Barbara Schaal, dean of the faculty of Arts & Sciences, gives an interview in National Science Review about why science is a global public good and must be defended.
“SuperTIGER may launch any day now, and X-Calibur will be flight-ready right after them,” said Henric Krawczynski, professor of physics in Arts & Sciences. While they wait for launch from Antarctica, the team is eating well, skiing and seal watching. Follow their blog to see how the missions featuring WashU technology fare.
Olivia Murray, a junior majoring in biology-neuroscience in Arts & Sciences, discusses the importance of encouraging girls to envision careers in science, including highlighting role models, in a commentary in the Times of Northwest Indiana.
John N. Constantino, Anna M. Abbacchi and Robert Fitzgerald, all at the School of Medicine, write a guest column in The St. Louis American about the racial disparity in autism outcomes and how the university is working to improve diagnosis and interventions for black children.
Sylvia Sukop, senior fellow in creative nonfiction in Arts & Sciences, writes a piece in Literary Hub about the university’s MFA writing program and how St. Louis is a good place for writers, for reasons from culture to cost of living.
Ena Selimovic, a doctoral candidate in comparative literature in Arts & Sciences, discusses her book collection in a Q&A on the Library of Congress blog. She won this year’s National Collegiate Book Collecting Contest.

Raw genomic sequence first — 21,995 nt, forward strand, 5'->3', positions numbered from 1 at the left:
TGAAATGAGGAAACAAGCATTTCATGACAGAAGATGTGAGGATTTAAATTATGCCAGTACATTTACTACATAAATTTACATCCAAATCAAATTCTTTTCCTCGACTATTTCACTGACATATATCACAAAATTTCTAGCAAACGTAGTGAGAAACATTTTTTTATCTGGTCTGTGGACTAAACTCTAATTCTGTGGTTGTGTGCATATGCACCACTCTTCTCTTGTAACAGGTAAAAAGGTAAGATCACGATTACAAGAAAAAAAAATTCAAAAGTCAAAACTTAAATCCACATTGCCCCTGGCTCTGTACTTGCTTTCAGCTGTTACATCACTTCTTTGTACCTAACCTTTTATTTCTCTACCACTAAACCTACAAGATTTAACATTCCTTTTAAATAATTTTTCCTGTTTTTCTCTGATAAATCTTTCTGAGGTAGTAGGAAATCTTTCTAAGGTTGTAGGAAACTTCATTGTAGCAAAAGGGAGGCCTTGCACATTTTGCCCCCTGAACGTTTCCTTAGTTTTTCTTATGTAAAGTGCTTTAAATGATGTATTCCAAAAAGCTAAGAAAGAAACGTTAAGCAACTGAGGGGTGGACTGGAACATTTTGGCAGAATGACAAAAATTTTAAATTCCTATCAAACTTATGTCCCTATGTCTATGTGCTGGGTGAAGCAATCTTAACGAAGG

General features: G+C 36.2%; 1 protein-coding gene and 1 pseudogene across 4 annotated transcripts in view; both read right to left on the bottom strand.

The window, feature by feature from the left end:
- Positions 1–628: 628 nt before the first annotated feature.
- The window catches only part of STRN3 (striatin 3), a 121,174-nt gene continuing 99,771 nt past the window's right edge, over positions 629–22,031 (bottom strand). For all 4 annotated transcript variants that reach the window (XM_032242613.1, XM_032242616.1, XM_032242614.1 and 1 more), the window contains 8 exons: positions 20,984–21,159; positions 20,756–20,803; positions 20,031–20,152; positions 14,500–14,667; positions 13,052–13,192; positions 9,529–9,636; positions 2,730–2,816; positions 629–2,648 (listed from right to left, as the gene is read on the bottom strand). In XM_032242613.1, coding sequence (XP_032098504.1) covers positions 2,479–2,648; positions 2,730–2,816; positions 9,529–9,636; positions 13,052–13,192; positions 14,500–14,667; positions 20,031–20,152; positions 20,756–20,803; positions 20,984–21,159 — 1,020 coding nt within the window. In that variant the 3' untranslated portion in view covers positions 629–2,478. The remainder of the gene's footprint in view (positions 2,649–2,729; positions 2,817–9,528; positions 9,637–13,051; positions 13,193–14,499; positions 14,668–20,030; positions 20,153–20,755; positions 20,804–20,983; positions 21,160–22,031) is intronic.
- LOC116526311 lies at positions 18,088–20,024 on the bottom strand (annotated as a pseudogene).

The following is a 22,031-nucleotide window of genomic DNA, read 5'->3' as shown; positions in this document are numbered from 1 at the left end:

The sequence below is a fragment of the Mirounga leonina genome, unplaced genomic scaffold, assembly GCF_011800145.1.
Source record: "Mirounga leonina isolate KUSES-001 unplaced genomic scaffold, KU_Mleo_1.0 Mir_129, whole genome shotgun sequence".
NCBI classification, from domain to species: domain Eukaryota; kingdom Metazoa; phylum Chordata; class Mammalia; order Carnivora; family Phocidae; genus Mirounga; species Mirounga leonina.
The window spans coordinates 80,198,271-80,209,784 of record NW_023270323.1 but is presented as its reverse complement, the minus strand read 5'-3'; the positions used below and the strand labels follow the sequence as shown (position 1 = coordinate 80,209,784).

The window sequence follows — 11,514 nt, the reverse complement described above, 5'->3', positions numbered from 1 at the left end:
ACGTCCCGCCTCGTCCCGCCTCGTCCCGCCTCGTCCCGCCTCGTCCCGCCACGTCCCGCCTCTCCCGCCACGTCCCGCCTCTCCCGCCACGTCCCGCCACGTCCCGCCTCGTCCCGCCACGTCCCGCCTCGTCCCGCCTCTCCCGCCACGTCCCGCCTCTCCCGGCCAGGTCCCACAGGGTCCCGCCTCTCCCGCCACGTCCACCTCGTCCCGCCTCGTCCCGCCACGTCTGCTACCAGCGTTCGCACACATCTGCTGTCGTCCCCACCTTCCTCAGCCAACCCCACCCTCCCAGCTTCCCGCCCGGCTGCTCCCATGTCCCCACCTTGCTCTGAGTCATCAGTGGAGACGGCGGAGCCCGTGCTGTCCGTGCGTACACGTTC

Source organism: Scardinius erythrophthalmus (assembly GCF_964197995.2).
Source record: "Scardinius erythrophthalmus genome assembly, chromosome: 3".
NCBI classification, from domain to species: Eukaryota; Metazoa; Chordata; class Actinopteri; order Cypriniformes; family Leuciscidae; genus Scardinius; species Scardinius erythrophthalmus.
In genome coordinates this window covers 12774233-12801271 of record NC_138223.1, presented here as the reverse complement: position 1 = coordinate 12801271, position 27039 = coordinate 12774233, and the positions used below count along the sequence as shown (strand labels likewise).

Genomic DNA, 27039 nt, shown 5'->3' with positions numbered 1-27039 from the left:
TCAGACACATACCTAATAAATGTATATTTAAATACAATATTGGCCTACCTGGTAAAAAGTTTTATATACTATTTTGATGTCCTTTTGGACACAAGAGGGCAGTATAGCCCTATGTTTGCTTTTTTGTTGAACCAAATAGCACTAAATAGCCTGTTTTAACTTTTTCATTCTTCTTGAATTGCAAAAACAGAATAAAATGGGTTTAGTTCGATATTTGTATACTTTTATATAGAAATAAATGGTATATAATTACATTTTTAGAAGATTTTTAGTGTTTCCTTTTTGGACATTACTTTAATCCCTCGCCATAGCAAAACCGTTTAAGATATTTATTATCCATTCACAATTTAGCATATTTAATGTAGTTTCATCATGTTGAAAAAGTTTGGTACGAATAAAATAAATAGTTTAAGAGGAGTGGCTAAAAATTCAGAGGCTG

Lerone Martin, of the John C Danforth Center on Religion and Politics, discusses the importance of technology in the classroom and how it can make the humanities come to life and engage today’s students, in a Q&A on The Teaching Center’s website.
Geoff Childs, professor of anthropology in Arts & Sciences, co-authored the book “From a Trickle to a Torrent” with doctoral student Namgyal Choedup, examining what happens to a community when the majority of its young people leave home to pursue an education.
Statistician Liberty Vittert, visiting assistant professor in Arts & Sciences, writes in The Conversation about racial profiling and why metrics in use today to track police-motorist encounters don’t give the full picture.
As the biggest dust storm on Mars that humans have ever seen calms, NASA announced it will continue attempting to contact the Opportunity rover. Ray Arvidson, of Arts & Sciences, deputy principal investigator for the Mars rover mission, shares details of the space agency’s efforts.